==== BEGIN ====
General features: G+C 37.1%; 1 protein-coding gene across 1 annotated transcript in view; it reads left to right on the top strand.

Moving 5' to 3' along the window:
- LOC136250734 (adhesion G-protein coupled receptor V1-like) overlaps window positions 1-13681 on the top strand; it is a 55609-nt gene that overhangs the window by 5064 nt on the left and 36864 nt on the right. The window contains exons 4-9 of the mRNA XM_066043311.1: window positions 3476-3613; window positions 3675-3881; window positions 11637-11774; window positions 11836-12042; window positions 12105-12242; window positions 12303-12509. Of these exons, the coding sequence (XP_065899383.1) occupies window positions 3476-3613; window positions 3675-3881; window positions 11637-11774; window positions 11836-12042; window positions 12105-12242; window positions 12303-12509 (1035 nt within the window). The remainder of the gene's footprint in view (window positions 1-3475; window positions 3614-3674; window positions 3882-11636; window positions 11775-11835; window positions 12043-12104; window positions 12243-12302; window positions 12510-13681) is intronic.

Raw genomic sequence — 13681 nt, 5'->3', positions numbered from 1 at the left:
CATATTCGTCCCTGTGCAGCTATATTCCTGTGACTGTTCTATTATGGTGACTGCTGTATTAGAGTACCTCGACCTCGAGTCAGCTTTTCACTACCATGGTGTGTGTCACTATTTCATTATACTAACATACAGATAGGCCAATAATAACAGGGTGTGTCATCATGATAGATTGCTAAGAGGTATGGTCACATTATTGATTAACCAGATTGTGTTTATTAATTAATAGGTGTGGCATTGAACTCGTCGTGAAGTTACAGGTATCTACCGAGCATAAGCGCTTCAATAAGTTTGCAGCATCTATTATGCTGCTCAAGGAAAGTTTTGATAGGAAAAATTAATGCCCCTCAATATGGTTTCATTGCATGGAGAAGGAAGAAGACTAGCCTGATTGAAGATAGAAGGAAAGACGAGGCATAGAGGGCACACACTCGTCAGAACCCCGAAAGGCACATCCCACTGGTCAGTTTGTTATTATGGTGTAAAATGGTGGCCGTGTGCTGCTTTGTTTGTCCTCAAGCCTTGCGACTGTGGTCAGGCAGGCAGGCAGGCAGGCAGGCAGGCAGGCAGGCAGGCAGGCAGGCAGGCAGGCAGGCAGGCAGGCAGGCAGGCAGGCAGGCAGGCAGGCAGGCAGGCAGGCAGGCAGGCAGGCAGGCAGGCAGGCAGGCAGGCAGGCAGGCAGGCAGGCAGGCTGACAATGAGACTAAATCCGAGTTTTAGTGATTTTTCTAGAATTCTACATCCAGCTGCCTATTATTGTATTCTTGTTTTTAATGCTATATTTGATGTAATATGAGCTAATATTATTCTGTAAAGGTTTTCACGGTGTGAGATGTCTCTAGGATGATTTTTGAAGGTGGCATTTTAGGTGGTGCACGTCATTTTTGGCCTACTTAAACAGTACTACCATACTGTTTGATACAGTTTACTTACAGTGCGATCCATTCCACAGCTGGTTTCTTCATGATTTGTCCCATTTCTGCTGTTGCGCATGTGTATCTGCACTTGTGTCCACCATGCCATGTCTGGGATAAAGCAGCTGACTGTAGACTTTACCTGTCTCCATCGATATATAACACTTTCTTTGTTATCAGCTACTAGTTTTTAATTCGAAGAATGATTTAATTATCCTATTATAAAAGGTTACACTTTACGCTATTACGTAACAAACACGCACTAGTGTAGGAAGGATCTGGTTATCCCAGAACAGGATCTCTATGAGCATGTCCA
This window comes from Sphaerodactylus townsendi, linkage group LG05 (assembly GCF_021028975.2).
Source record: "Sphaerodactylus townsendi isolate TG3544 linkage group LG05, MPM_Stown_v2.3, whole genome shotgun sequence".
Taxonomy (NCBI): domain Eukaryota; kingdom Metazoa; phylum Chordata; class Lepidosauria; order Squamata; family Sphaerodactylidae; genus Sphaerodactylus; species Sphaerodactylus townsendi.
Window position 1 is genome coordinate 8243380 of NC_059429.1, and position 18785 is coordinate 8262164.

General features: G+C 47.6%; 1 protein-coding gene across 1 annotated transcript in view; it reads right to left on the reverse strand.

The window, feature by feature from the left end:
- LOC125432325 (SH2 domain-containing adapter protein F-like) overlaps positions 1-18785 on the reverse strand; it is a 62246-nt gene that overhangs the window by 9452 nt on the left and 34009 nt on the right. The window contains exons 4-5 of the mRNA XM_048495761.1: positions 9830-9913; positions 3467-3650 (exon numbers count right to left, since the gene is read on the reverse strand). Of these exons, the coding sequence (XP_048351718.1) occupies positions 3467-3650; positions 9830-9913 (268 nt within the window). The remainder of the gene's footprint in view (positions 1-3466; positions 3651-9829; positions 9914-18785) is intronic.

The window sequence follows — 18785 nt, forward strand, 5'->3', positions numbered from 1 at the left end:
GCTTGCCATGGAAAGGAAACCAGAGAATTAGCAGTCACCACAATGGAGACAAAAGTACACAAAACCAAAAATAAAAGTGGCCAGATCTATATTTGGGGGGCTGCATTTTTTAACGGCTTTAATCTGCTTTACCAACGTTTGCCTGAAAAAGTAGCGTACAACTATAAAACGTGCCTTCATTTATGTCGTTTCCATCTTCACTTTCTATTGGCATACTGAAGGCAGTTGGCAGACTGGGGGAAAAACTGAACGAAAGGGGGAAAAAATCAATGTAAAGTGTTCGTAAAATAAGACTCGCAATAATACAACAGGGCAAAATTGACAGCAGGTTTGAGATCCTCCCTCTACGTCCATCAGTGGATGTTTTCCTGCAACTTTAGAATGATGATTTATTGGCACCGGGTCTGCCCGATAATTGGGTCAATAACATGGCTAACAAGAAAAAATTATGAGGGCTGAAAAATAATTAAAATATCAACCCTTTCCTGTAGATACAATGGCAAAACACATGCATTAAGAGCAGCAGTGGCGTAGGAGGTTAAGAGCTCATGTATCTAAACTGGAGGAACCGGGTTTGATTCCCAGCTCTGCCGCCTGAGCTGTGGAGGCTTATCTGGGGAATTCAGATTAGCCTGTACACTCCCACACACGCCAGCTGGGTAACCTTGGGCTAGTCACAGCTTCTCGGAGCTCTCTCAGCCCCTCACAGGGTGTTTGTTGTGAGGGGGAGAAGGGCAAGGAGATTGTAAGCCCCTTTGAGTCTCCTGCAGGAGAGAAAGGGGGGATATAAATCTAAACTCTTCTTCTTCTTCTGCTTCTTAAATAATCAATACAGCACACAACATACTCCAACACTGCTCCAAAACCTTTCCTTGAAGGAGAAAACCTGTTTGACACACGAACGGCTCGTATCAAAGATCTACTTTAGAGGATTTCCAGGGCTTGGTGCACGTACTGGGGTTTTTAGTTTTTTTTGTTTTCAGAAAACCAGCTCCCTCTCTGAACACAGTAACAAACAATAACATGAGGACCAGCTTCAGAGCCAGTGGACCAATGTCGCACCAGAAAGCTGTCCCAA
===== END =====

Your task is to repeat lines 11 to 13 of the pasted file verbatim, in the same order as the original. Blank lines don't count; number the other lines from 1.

The window, feature by feature from the left end:
- LOC125432325 (SH2 domain-containing adapter protein F-like) overlaps positions 1-18785 on the reverse strand; it is a 62246-nt gene that overhangs the window by 9452 nt on the left and 34009 nt on the right. The window contains exons 4-5 of the mRNA XM_048495761.1: positions 9830-9913; positions 3467-3650 (exon numbers count right to left, since the gene is read on the reverse strand). Of these exons, the coding sequence (XP_048351718.1) occupies positions 3467-3650; positions 9830-9913 (268 nt within the window). The remainder of the gene's footprint in view (positions 1-3466; positions 3651-9829; positions 9914-18785) is intronic.

The window sequence follows — 18785 nt, forward strand, 5'->3', positions numbered from 1 at the left end: